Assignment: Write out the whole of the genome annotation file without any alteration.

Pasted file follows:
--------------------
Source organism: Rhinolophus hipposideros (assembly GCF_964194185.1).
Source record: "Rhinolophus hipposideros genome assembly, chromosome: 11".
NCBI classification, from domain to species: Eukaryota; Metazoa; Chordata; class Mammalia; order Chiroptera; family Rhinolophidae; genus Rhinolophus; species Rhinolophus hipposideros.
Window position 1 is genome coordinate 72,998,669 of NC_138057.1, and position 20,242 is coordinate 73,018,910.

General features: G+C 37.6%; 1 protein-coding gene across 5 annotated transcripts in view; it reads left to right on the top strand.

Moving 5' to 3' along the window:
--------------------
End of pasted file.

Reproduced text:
Source organism: Rhinolophus hipposideros (assembly GCF_964194185.1).
Source record: "Rhinolophus hipposideros genome assembly, chromosome: 11".
NCBI classification, from domain to species: Eukaryota; Metazoa; Chordata; class Mammalia; order Chiroptera; family Rhinolophidae; genus Rhinolophus; species Rhinolophus hipposideros.
Window position 1 is genome coordinate 72,998,669 of NC_138057.1, and position 20,242 is coordinate 73,018,910.

General features: G+C 37.6%; 1 protein-coding gene across 5 annotated transcripts in view; it reads left to right on the top strand.

Moving 5' to 3' along the window: